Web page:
Digital finance is the future of Africa
Africa ICT Opinions

Digital finance is the future of Africa

At the beginning of this year, the African Continental Free Trade Area (AfCFTA) came into effect with the main goal of eliminating the obstacles that hinder trade and business between member countries.

Small, but agile firms like Xente Uganda are ready to jump in as enablers. Xente is a financial technology (fintech) company; one of an increasing number dotted all over Africa taking advantage of advances in digital technology.

Digital payments are seen as a vital component of cross-border commerce in the years to come where the merchant and customer agree to accept a virtual payment for the purchases of goods or services.

Fintechs are going to play a significant role towards making AfCFTA work for the simple reason that digital transactions are more seamless and free up precious time. This in turn means more trade and business opportunities.

About the time the idea for AfCFTA was being debated, people like Allan Rwakatungu, founder of Xente Uganda were already thinking practically along the same lines.

“I realized that in order for us to be more competitive, our businesses needed to join the digital economy in order to have a playing field equal to what our counterparts have in the west.

If we remain in our small little dukas (small shops) accepting cash, there is no way we are going to be competitive on the global scale.”

To test the waters in 2012, he started a digital sports entertainment platform before launching Xente four years later. Essentially, Xente is a payments, financial services and e-commerce app for consumers and businesses.

It allows businesses to automate payments. “I am not going to say it’s like a bank account. It’s a digital account. We offer corporate accounts and digital payment solutions for businesses.”

Although currently only operating in Uganda, Rwakatungu says they have plans to expand to other markets, “We have a vision at Xente, I believe so much in this vision to bring all African businesses into the global digital economy. Every day when we wake up, we take small steps towards that vision, but there is still a lot of work to do.”

He concedes that it may sound like a cliché, but Xente’s future growth depends on their customers and the reliability of services. “Our major asset is the customers.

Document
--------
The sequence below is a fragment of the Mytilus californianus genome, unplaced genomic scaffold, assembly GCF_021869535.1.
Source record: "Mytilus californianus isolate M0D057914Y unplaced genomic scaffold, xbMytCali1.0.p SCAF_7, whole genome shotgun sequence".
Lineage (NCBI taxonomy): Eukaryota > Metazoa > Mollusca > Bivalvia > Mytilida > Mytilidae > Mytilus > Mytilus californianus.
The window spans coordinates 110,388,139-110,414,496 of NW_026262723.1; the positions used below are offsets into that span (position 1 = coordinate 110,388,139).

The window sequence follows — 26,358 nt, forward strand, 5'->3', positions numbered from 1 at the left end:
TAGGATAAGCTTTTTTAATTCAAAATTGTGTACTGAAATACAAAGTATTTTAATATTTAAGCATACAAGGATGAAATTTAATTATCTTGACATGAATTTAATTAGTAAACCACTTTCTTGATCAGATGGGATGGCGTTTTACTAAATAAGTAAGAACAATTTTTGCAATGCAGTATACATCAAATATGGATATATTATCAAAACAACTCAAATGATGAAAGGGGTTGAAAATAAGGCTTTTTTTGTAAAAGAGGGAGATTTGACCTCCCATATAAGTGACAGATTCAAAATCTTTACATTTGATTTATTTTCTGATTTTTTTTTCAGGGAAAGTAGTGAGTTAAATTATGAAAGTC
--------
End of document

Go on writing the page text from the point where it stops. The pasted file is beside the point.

What are the major problems that they have and what solutions we are able to offer them. I always focus the team on that. Our mission at xente is to deliver happiness to our customers.

We wake up every day to deliver value to them, correctly and with integrity to ensure their data is safe, make sure their money is safe and that the transactions are fast. By doing so, this helps to safeguard our platform and ultimately our business,” he said.

The other important factor that affects the business is regulation. Last year, the National Payments Systems Act 2020 became law and introduced some challenges for local fintechs.

They now fall directly under the oversight of Bank of Uganda, the financial regulator.

Rwakatungu said, “Regulation is the trickiest thing to scale. We have a risk management strategy in place and this is one of the reasons why we welcome regulation.

It might be difficult but we welcome it because it provides you with a framework under which to operate. Regulation also helps you safeguard your customers’ interests, their data and information and their money.”

He said, “However the most immediate impact of the National Payment Systems Act 2020 is that it has slowed down product launch.

Now you have to do a lot of compliance stuff. You don’t just come up with a product then send it off to the market. Now you have to satisfy the central bank.

Compliance is a lot of paperwork that needs to be done and most of it is manual. The manual requirements needed to comply also mean that you have to put capital aside that you cannot touch.”

He agreed to a certain extent that the new regulatory environment may inhibit fintech development in Uganda, but added, “They have left the sandbox out there. So if you want to try out something very quickly in the market, the sandbox is open for that.”

In brief, the sandbox provision allows fintechs to test new applications live but without endangering the overall system in place.

Through the Financial Technologies Service Providers Association (FITSPA) in Uganda which was founded in 2017, Rwakatungu and his colleagues expressed their views and concerns in the drafting of the new national payments law.

Perhaps not all their contributions met acceptance but he said, “FITSPA allows us to come together as an industry and advance our common objectives.

We work together including the regulator, partners and corporates to develop our financial system as whole,’ he said.

Allan Rwakatungu is not afraid to dream big. “Digital is Africa’s opportunity to leapfrog into the future. Just like we leapfrogged from no phones to mobile phones, we can utilize digital from almost no finance to the most modern finance infrastructure platforms, products the world has ever seen. We should take this opportunity and run with it.”